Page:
UK gets tough on protecting the country against cyber-attacks

UK gets tough on protecting the country against cyber-attacks.

UK gets tough on protecting the country against cyber-attacks. Image: UK government/Department for Digital, Culture, Media & Sport

Broadband and mobile companies will have to follow new tougher security rules to better protect UK networks from potential cyber-attacks.

The new telecoms security regulations will be among the strongest in the world and will provide much tougher protections for the UK from cyber threats which could cause network failure or the theft of sensitive data, the UK government confirmed on Tuesday, August 30.

The Telecommunications (Security) Act, which became law in November 2021, gives the government powers to boost the security standards of the UK’s mobile and broadband networks, including the electronic equipment and software at phone mast sites and in telephone exchanges which handle internet traffic and telephone calls.

Currently, telecom providers are responsible for setting their own security standards in their networks. However, the government’s Telecoms Supply Chain Review found providers often have little incentive to adopt the best security practices.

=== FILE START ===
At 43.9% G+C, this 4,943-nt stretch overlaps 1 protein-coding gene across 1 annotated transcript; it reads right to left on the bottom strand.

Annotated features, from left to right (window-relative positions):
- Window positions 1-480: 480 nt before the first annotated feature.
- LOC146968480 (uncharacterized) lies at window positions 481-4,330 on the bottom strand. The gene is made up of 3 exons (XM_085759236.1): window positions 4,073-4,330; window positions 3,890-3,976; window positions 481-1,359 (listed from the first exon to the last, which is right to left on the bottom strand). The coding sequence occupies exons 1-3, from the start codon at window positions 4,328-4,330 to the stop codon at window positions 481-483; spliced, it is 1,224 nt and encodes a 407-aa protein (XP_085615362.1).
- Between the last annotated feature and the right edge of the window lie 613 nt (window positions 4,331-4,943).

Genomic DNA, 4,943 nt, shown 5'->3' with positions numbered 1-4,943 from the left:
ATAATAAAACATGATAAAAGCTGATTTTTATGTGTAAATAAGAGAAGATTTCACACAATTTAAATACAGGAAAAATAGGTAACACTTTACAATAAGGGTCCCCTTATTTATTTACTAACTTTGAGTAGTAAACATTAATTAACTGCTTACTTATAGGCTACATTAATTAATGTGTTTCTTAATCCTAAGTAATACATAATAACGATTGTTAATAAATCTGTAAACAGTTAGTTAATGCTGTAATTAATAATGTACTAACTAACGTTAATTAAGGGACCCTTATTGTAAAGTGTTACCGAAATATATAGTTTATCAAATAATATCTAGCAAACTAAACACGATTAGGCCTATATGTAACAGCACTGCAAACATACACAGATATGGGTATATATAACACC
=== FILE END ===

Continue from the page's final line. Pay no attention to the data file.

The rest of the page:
The new regulations and code of practice, developed with the National Cyber Security Centre and Ofcom, set out specific actions for UK public telecom providers to fulfil their legal duties in the Act. They will improve the UK’s cyber resilience by embedding good security practices in providers’ long-term investment decisions and the day-to-day running of their networks and services.

The substance of the final regulations has been confirmed by the government following a response to a public consultation on them published today. The regulations are to make sure providers:

  • protect data processed by their networks and services, and secure the critical functions which allow them to be operated and managed
  • protect software and equipment which monitor and analyse their networks and services
  • have a deep understanding of their security risks and the ability to identify when anomalous activity is taking place with regular reporting to internal boards
  • take account of supply chain risks, and understand and control who has the ability to access and make changes to the operation of their networks and services to enhance security

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Written by

Anna Ellis

Originally from Derbyshire, Anna has lived in the middle of nowhere on the Costa Blanca for 19 years. She is passionate about her animal family including four dogs and four horses, musicals and cooking.